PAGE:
The idea is pretty simple. Three Avocados buys coffee grown at 6,200 feet on the slopes of Mt. Elgon in eastern Uganda. They sell it online at and in some regional grocery markets. Since they pay a fair price, they’re are helping to encourage and sustain local Ugandan agriculture. Plus the Uganda Bugisu is seriously good coffee.

“Ok, that sounds great, but what about the clean water thing? Where does that come in?” you ask.

I’m getting to that part. The twist here is that Three Avocados is a non-profit coffee company. “Wait, what? A coffee company that’s designed NOT to make money? What’s the point in that?” Well, it’s not that they don’t make money. It’s just that they send 100% of the profits back to Uganda to provide clean water. It’s genius! They aren’t just sending money from Uncle America! The money comes back to Uganda as the result of a product of Uganda.

Business is growing. They just got an order for 300 bags of coffee. Wow! And the vision is to expand beyond Uganda. People in other coffee growing countries like Kenya, Rwanda, Hondurus and Peru need clean water too. To help them expand the project and their reach, Three Avocados has partnered with to fund new equipment and an advertising budget.

The idea behind Tipping Bucket is to allow individuals to help fund worthy endeavors by giving as little as a dollar to the cause. I love the whole crowd sourcing concept. You can head over to Tipping Bucket to read more about the Three Avocados project and support what they are doing.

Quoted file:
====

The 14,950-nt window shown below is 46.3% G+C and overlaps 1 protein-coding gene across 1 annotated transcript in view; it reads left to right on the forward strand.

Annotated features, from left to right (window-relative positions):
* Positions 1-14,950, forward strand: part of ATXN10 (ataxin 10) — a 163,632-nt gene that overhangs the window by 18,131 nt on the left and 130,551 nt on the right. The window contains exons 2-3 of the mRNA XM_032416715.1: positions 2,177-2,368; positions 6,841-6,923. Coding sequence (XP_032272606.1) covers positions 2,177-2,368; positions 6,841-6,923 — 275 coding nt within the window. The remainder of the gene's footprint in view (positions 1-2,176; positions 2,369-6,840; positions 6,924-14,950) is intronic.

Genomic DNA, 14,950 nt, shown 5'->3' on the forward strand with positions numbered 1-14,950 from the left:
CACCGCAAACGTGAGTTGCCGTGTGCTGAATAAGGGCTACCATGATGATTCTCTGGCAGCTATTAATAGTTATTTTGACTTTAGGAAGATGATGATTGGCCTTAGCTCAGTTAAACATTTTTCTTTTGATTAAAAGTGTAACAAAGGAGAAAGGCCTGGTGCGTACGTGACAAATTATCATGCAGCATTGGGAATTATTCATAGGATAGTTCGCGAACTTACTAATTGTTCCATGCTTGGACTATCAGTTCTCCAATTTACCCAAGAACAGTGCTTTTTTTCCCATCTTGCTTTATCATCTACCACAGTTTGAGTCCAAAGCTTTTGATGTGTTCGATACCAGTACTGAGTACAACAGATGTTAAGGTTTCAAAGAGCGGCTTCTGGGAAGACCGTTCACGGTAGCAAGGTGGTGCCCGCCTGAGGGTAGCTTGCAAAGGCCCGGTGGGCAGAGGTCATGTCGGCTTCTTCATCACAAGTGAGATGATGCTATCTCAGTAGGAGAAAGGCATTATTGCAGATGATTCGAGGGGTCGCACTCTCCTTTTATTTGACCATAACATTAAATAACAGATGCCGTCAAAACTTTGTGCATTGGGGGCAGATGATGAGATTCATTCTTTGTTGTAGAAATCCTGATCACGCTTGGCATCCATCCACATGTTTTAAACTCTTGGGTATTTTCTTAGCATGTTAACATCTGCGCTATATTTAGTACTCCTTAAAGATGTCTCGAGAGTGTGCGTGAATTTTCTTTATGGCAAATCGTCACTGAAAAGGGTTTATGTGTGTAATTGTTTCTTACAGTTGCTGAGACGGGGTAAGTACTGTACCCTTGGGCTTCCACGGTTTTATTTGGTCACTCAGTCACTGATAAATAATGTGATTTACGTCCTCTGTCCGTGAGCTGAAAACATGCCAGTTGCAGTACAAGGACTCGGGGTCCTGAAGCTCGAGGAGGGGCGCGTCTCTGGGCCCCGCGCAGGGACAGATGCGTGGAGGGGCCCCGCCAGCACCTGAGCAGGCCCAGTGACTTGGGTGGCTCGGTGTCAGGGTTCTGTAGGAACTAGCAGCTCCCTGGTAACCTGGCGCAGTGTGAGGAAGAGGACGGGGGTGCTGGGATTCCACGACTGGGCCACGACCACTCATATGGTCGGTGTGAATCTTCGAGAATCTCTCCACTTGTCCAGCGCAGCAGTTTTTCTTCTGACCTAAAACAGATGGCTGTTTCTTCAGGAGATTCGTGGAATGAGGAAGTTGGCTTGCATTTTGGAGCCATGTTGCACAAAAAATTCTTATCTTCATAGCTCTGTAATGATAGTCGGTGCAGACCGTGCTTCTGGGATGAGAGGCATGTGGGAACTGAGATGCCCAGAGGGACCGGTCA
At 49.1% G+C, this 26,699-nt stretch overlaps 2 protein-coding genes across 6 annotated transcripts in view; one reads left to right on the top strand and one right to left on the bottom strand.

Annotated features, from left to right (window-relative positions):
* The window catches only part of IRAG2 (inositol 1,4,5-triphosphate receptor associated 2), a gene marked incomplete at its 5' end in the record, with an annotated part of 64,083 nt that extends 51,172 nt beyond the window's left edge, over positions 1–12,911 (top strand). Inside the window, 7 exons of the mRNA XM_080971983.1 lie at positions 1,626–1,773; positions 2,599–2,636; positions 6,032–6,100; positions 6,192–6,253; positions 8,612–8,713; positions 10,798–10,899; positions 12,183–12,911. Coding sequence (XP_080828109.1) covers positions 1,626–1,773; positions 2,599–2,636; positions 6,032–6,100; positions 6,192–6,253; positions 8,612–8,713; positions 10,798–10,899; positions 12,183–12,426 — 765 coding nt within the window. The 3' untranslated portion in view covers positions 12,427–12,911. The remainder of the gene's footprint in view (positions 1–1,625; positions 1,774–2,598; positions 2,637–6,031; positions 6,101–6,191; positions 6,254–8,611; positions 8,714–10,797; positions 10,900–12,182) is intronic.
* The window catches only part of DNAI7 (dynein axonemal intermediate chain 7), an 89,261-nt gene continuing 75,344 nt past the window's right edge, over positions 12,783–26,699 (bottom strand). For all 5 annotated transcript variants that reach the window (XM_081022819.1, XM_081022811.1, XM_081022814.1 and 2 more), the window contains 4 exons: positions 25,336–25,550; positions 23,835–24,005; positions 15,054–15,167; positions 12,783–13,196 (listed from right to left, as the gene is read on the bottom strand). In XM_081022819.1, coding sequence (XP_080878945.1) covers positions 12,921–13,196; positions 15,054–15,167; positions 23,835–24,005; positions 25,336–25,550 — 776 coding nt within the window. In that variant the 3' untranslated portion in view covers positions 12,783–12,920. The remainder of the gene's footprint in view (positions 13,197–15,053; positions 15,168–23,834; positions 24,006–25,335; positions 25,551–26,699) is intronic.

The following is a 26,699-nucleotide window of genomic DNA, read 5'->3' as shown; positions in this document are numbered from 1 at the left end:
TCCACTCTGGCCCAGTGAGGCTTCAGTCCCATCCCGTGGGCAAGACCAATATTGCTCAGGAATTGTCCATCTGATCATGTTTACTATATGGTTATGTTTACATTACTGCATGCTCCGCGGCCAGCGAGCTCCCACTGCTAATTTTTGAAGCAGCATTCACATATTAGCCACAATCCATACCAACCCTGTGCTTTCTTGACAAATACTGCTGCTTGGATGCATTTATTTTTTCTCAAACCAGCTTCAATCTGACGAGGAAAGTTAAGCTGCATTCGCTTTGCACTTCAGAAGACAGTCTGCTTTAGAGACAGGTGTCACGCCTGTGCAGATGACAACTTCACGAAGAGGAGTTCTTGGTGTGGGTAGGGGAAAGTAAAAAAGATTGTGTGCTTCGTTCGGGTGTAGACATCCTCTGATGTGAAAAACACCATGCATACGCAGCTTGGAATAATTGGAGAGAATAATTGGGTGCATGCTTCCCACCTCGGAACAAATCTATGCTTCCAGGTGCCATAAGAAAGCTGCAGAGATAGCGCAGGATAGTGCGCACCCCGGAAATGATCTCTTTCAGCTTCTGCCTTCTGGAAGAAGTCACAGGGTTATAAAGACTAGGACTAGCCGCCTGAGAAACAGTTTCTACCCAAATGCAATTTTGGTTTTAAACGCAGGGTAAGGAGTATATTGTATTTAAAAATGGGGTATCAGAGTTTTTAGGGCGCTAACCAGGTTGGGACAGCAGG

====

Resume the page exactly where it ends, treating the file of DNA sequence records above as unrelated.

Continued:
And since you’re probably wondering what Three Avocados has to do with coffee or Uganda, head over to to read the story. And while you’re there, buy some coffee. You won’t be sorry you did, and helping never tasted so good.

You can follow Three Avocados on Twitter at

To rebuild a knee

17 September 2010

Last Thursday I had reconstructive surgery on my right knee. In April I completely tore the anterior rcuciate ligament (ACL) playing soccer. Once they started the procedure they discovered some damage to the medial and lateral meniscus as well as cartilage damage. Apparently, when I do something I do it good.

It’s very interesting to read the operative report. Some of it I don’t understand, but I understood some things that made me queasy. Like exsanguination. Yup, they tied a tourniquet around my thigh and drained the blood from my leg. I understand why they do it, but it does make me a little dizzy just thinking about it.

On of the cool things was the way they addressed the cartilage damage. Basically there was a 2cm x 1cm section where the cartilage was just gone. To stimulate scar tissue to take the place of the damaged cartilage, they drilled microfractures into the bones 3-4mm apart. It’s really cool and weird at the same time.

I started physical therapy on Wednesday. The main course of action at first is restoring flexibility and mobility. My mobility is actually quite good, but I need to be able to be extended my knee and get back to 130 degree flexion. Right now I’m doing stim-assisted quad sets, leg lifts, ankle flexes and heel slides. Doesn’t sound like much, but it’s quite tiring.

If I can stomach it, I’ll write about the graft they did. It’s really cool, but I’m really squirmy when it comes to medical stuff about my own body.